If this same woman was to take part in an intense workout lasting an hour or more, she could burn roughly around 500 calories.

For this example, we will assume the 30 year old woman in the example has completed a moderate workout that lasted under an hour, which means she burned around 250 calories through EAT.

4.Non-Exercise Activity Thermogenesis (NEAT)

Another contributor to the calories you burn in a day through physical activity are the calories that you expend through daily activities such as walking, standing, or sitting. This is known as your Non- Exercise Activity Thermogenesis (NEAT) 

The general estimation to calculate your NEAT is again, anywhere between 250-500 calories depending on how active you are at your job and throughout the day. For example, if you have a sedentary desk job you may burn closer to 250 calories, while a job that requires more activity may burn closer to 500 calories per day.

Keep in mind that these are general estimations, and if you are on the extreme side of either end of the spectrum (either extremely sedentary or extremely active) these numbers may need to be increased/ decreased depending on your situation.

If we assume that the 30-year-old woman in the original example has a sedentary desk job, then we can roughly estimate that she burns around 250 calories per day through NEAT.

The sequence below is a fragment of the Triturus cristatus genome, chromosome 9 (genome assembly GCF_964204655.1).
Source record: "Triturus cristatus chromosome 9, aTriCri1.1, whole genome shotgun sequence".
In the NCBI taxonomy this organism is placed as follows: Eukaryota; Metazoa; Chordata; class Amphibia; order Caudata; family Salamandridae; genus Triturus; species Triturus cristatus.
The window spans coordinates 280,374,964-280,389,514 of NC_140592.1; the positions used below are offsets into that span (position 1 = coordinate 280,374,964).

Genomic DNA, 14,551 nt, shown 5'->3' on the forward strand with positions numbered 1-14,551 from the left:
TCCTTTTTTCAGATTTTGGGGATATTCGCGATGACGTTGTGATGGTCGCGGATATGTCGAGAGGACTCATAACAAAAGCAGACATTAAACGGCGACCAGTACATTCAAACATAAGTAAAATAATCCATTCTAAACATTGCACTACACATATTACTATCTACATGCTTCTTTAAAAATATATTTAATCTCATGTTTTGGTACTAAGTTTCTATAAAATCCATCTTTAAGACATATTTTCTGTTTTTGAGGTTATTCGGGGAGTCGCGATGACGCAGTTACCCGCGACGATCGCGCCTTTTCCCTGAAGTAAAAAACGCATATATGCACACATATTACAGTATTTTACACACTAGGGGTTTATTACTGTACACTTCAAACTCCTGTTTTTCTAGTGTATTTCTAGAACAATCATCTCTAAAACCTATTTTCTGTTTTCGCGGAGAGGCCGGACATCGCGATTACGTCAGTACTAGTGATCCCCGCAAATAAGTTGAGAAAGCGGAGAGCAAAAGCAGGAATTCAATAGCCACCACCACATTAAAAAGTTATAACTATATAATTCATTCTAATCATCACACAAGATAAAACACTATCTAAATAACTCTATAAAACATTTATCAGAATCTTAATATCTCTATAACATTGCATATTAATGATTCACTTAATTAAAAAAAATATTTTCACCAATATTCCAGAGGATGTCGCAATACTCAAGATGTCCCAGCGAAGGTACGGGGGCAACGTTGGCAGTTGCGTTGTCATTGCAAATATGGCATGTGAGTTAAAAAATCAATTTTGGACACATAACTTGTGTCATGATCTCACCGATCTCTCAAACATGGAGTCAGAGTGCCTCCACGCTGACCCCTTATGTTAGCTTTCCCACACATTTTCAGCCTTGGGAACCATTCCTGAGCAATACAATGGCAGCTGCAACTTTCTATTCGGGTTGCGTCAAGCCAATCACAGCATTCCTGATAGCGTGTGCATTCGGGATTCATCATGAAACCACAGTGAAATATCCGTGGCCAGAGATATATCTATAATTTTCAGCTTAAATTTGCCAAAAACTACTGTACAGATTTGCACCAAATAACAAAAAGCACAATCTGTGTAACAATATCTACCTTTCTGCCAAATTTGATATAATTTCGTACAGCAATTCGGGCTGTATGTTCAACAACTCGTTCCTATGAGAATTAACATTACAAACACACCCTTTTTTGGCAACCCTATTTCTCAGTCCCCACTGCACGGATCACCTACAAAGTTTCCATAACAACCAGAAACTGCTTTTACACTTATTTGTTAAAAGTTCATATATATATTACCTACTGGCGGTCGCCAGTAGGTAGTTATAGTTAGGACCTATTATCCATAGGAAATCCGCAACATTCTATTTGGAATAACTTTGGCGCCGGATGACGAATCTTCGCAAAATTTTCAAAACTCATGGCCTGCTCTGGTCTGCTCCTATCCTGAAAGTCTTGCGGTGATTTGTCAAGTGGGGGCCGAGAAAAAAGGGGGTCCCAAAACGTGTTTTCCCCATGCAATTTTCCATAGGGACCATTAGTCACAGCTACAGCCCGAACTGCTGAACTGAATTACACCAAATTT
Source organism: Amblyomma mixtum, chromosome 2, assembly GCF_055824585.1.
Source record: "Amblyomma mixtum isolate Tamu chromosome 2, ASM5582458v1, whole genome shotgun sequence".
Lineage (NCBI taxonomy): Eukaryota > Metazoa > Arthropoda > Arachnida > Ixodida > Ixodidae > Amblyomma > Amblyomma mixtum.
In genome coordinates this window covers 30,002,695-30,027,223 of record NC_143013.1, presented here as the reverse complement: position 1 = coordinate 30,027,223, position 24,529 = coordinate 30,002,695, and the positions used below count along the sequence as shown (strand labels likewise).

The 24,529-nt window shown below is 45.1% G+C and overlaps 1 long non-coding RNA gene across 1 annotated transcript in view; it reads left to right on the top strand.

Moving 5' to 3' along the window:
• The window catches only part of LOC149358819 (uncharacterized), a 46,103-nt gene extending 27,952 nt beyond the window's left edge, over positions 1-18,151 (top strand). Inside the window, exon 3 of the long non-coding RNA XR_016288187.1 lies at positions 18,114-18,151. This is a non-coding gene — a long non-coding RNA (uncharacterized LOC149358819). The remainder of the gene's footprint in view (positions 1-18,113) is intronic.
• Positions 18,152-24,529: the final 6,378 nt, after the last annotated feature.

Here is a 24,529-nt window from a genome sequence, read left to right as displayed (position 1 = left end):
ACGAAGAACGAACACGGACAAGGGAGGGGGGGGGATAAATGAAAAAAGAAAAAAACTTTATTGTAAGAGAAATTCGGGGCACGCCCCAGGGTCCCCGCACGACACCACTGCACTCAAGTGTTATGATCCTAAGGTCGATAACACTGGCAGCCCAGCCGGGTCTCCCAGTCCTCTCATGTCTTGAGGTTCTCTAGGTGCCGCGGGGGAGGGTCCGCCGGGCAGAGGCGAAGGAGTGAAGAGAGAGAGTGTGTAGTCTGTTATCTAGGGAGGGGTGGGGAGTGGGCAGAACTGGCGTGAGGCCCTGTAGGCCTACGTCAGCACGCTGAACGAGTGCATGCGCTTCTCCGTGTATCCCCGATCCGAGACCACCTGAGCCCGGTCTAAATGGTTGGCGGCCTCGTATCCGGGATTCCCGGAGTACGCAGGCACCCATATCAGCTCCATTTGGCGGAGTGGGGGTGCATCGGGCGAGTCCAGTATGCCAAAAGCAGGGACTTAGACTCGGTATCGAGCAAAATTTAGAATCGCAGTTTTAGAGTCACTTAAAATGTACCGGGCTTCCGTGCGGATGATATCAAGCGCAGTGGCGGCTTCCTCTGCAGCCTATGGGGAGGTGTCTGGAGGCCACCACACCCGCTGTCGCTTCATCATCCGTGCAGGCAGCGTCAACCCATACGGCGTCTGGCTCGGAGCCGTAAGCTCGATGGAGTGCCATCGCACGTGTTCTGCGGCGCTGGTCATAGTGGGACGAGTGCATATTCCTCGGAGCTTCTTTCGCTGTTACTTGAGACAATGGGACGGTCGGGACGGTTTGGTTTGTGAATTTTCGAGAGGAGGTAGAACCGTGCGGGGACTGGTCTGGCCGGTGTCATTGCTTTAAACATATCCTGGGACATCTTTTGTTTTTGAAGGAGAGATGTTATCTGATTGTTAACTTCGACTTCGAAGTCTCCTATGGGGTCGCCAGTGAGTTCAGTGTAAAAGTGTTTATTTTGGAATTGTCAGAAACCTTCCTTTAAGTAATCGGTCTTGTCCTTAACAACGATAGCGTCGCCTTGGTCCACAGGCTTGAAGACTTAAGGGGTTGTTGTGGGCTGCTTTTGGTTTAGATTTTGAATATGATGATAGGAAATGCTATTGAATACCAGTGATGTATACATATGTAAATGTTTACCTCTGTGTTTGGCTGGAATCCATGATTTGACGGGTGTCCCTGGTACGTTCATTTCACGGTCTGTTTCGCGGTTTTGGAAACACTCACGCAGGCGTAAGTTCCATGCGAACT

Overall TDEE Calculation 

Therefore, with the information above, we can calculate the 30 year old woman’s TDEE by adding up the following:

BMR (1385) + TEF (138.5) + EAT (250) +NEAT (250) = TDEE of 2023.5 calories a day

Now that we know this woman’s TDEE, we can conclude that in order for her to maintain her weight, she must consume about 2023.5 calories in a day.

If you want to try a faster and more efficient way to calculate your TDEE in order to calculate your maintenance calories, you can always try an online TDEE calculator. 

By using an online calculator such as this one here, you will be able to see how many calories you need to maintain your weight based on your current height, weight, age, and average physical activity level.